A man who had not heard of Holmes would be more singular than a man who could not sign his own name. Sir Arthur is the only writer of our time who has done this, and he has never done it twice. He has done more ambitious work than the Sherlock Holmes tales, but none of it has passed into the language.
And they fully deserved their popularity. They were excellent stories, admirably conceived, and in the great majority of cases admirably executed. But their charm was not wholly or even mainly the charm of the pure detective story. One or two, like "Silver Blaize," for instance, were admirable even from the technical point of view, but for the most part — well, you have only to compare them with Gaboriau to feel the difference.
The fact is that Sherlock Holmes was too perfect a detective for the stories of which he is the hero to be perfect detective stories. The conception of the ideal reasoner, the man in whom the powers of observation and deduction had become so acute that he saw instantly the remote causes and the remote consequences of every fact, was a fine one. Poe had conceived it before, but Sir Arthur amplified and popularized it, making the drawing and coloring broader and leaving out the philosophy. The whole figure of Holmes is intensely picturesque, his violin, his cockaigne, his fits of lethargy and energy, his egotism, his contempt for passion. And through it all ran a subcurrent of irony mirrored in the admirable fatuity of Watson, which made the flavor more delicate.
But this idealization of the detective is in a way fatal to the art of the detective story. That the true solution may be absolutely hidden from the reader it is necessary that it should be only slowly and partially revealed to the detective. Holmes sees everything in a moment, and so leads us to see too much.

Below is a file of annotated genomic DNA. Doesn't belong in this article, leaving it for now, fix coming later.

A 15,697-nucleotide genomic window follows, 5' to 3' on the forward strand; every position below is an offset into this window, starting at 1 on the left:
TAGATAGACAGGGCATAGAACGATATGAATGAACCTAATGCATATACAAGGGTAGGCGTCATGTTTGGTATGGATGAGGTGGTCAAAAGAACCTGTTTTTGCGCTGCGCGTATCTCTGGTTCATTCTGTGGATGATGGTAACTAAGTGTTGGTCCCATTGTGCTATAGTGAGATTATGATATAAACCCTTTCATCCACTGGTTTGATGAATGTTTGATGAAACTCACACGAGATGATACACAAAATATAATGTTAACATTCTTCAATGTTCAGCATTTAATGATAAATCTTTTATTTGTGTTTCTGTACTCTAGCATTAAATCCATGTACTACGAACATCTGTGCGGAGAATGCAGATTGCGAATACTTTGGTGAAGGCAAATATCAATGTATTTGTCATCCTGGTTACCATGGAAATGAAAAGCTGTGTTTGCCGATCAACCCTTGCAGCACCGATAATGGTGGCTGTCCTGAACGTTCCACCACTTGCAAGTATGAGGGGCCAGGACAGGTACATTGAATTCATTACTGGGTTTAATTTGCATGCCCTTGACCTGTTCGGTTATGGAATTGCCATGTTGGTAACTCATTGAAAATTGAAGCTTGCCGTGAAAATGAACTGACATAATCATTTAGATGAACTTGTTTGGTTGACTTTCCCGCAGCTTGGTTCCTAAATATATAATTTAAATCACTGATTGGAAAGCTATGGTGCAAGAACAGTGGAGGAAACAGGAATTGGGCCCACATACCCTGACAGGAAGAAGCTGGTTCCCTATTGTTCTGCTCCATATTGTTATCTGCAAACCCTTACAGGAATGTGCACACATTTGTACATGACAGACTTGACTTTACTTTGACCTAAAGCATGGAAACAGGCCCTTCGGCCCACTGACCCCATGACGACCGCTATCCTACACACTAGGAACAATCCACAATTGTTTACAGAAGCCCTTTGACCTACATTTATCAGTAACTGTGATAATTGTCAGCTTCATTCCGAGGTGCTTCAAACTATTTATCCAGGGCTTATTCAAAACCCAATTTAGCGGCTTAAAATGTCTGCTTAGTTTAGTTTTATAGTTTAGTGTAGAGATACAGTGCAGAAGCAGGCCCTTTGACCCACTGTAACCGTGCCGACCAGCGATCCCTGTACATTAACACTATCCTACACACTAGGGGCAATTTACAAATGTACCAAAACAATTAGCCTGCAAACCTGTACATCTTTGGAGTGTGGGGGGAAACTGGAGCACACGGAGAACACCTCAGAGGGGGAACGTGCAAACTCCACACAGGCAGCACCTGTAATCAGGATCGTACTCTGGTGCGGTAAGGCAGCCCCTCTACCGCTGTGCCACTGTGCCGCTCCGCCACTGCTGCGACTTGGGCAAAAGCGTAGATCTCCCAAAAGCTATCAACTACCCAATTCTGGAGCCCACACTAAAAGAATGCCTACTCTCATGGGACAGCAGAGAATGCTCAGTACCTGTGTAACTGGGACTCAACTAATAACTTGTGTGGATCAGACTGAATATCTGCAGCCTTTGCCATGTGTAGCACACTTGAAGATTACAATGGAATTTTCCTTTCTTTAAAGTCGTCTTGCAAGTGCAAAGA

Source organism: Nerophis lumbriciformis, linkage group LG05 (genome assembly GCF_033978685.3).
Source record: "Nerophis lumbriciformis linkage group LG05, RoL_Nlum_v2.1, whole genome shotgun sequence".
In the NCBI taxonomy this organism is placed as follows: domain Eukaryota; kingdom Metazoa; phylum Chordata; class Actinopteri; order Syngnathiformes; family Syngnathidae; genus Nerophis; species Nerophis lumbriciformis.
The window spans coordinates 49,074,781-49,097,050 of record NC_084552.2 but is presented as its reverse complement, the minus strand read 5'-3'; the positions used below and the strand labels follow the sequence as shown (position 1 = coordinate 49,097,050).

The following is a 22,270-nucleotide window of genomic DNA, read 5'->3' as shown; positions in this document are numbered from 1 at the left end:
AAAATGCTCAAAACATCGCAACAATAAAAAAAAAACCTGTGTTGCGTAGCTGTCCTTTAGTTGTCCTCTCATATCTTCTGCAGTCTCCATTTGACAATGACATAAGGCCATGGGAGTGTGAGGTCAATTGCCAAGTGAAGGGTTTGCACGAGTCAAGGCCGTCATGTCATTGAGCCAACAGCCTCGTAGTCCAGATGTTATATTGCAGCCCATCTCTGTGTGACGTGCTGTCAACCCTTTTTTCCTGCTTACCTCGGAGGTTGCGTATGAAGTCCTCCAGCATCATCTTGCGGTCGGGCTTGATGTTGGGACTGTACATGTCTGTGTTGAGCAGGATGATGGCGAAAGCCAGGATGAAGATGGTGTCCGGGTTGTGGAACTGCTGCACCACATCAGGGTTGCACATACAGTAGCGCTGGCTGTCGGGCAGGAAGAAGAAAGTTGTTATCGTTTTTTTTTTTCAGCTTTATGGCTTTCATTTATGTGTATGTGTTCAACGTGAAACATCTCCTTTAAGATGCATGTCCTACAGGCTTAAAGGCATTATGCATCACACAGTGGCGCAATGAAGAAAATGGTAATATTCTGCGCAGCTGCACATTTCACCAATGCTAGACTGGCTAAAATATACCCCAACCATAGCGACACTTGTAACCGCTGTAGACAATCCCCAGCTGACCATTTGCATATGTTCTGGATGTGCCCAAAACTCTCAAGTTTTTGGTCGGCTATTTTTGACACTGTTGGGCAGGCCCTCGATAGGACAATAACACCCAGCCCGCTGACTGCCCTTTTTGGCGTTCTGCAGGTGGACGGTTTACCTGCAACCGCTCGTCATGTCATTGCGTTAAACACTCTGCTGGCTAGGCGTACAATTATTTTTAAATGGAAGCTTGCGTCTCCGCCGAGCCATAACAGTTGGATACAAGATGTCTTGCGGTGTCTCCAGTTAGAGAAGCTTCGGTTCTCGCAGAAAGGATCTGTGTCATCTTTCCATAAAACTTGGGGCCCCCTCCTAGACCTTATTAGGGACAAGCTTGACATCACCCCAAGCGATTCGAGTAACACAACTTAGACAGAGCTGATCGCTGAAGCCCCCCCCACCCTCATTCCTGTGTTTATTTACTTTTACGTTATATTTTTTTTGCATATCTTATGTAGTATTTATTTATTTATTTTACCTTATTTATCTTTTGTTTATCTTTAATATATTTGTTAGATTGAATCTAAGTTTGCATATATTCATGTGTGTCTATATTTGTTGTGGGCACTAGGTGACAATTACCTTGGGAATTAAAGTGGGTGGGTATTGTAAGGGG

That is where Gaboriau's hero has the advantage of him. In one of his conversations with Watson, Holmes is, I remember, very severe on Lecoq, whom he pronounces "a bungler." Certainly Lecoq had no pretence to the faultless insight of his critic. He was a clever and energetic detective, but no miracle worker. He made mistakes, he followed false scents, he led the reader astray. And so he made the story. In a word Lecoq was a bungler because Gaboriau was an expert.
If we want to find the best contemporary mystery stories — the best I mean, considered simply as mystery stories — we shall not go to the famous cycle of Sherlock Holmes. Still less shall we go to Mr. Arthur Morrison, whose experiments in this direction, with the one exception of "The Dorrington Deed Box," are of little value, and whose real and quite unquestionable talents lie in a different direction, or to Mr. Fergus Hume, who wrote one good detective story, followed by a number of negligible ones. We shall, I think, turn to the work of two women, Mrs. A. K. Green and Miss Florence Warden.
It may seem curious that women should be successful in a branch of fiction which many would be disposed to pronounce a masculine specialty. Perhaps Mrs. Green has herself supplied the explanation.
In one of her best stories, That Affair Next Door she introduces us to a very commonplace old maid, like most old maids curious, secretive, keenly observant of her neighbors' affairs, and fond of speculating about other people's business. Circumstances throw her into the very centre of a mysterious crime, and suddenly reveal in her all the qualities of a great detective. All the characteristics which made her a nuisance to her neighbors make her an invaluable ally to the police.